ZURICH, June 19 (Reuters) - The Swiss government kept its upbeat assessment for the country’s economic development over the next two years, but warned on Tuesday that global economic risks have increased.
The State Secretariat for Economic Affairs (SECO) said it expected economic growth of 2.4 percent in 2018, the same level as its previous forecast in March.
It also retained its forecast for Swiss GDP to grow by 2.0 percent in 2019. Both figures were faster than the long-term average for the Swiss GDP growth rate of 1.7 percent.
“While the booming global economy and favourable trend in exchange rates are boosting demand for Swiss products, growth is also gaining increasing momentum from the domestic economy,” the government’s expert group said.
The recovery of the Swiss domestic market is particularly important, with the government warning of weakening impetus from international trade.
The government said global economic risks had increased in recent months, an important consideration for Switzerland where exports generate roughly two-thirds of GDP.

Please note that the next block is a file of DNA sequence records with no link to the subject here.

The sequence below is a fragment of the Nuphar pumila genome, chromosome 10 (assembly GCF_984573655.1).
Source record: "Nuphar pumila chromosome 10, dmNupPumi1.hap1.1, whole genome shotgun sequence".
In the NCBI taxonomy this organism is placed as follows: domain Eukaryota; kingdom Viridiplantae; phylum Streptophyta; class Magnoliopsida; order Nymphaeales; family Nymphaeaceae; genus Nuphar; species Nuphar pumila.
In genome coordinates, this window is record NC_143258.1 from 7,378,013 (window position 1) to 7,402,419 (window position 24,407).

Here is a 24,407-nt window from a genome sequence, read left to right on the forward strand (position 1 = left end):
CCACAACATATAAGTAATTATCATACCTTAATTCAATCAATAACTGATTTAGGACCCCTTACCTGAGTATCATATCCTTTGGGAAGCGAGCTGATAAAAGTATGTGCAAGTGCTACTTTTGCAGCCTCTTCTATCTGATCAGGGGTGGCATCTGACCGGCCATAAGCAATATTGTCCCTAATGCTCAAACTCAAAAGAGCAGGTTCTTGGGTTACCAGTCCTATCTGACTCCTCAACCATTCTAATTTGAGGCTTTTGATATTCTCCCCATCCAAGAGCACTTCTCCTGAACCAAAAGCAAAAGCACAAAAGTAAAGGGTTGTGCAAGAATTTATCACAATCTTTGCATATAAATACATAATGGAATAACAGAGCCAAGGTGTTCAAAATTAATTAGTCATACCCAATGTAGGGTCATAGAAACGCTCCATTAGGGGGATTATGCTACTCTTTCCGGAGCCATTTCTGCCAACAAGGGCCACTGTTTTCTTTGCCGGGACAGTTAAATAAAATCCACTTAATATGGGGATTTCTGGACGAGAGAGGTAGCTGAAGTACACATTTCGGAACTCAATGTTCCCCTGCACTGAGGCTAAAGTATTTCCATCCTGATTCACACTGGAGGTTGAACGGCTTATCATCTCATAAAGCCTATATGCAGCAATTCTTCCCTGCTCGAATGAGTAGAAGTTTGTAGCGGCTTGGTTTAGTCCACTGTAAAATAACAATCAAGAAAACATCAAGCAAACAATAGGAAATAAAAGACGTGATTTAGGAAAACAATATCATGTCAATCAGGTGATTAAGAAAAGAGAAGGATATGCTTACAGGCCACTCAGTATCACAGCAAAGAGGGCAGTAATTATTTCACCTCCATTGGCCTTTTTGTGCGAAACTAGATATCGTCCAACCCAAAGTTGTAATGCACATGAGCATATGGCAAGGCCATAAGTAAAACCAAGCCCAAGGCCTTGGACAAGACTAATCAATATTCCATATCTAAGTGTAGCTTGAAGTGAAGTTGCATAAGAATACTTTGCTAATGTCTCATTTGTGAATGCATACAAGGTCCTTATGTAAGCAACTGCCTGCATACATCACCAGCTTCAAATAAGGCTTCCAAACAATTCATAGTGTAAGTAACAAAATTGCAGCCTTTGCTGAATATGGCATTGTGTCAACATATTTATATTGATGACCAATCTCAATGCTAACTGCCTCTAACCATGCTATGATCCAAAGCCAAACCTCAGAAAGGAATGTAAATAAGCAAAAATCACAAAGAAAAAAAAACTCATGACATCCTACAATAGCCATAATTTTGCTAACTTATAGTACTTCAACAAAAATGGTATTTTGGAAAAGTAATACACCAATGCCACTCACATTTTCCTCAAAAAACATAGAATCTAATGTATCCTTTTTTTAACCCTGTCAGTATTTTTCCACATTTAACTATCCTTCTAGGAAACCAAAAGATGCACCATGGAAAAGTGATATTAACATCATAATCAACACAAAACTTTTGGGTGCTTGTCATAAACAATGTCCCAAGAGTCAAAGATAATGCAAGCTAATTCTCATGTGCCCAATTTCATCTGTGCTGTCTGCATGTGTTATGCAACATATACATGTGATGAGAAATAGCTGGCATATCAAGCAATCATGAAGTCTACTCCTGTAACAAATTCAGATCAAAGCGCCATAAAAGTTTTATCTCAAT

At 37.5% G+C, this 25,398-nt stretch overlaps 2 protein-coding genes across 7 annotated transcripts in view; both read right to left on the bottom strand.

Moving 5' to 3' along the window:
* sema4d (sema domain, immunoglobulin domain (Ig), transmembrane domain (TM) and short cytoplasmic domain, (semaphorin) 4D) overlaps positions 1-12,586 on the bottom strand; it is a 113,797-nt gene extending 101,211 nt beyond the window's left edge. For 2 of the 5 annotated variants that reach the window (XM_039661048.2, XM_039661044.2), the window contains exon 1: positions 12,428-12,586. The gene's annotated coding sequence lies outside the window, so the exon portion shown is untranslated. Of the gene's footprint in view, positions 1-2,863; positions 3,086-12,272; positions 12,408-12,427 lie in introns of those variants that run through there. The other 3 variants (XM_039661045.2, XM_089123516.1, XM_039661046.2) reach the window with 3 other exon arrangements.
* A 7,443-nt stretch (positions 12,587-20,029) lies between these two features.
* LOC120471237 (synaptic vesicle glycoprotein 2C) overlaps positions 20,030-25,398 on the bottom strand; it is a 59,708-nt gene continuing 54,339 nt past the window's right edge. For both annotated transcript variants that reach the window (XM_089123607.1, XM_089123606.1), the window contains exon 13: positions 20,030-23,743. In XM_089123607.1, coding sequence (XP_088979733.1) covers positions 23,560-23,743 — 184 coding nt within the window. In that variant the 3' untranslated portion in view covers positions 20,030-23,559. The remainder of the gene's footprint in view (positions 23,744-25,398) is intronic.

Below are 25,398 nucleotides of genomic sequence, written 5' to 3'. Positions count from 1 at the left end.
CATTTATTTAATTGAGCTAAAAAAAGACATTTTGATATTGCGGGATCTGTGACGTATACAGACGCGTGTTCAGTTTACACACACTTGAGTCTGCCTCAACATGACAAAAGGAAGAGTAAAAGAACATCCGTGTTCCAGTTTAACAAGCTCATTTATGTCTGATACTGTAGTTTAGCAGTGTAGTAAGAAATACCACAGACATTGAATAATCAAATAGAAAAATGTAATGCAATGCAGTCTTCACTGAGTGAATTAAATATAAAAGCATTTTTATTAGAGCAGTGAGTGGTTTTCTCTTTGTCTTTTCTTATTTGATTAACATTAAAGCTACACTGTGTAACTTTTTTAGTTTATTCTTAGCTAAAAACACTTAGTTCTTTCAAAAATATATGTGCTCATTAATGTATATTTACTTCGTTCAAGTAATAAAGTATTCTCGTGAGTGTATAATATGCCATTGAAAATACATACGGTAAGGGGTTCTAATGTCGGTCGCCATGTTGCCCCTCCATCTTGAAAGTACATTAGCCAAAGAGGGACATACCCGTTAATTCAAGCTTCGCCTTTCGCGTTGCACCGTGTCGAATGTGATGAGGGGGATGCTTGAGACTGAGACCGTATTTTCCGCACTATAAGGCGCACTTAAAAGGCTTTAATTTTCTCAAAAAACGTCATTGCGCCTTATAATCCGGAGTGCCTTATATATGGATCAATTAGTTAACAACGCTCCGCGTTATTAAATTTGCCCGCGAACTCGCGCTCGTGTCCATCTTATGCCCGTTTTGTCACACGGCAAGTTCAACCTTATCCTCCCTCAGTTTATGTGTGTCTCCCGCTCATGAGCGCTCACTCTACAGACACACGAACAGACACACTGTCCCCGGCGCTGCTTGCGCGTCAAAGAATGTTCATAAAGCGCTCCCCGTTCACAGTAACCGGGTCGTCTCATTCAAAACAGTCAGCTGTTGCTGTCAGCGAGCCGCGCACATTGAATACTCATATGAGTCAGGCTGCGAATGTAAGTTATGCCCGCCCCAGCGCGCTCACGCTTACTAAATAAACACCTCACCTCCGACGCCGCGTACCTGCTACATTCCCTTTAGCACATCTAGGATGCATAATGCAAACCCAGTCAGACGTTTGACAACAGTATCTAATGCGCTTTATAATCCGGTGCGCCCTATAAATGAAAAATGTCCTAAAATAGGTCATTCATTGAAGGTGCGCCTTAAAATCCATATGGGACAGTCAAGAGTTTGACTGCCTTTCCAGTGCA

Risks highlighted included the trade dispute launched by the U.S. over steel and aluminium imports.
“If the situation were to deteriorate further and trigger a trade war between the major economic areas, this would significantly curb global trade, Swiss exports and, ultimately, economic growth in the medium term,” the government said.
Increasing political uncertainty in Italy could also cause turbulence on financial markets and trigger “considerable upwards pressure on the Swiss franc, bringing with it considerable repercussions for the Swiss economy”, it added.
Reporting by John Revill; Editing by Michael Shields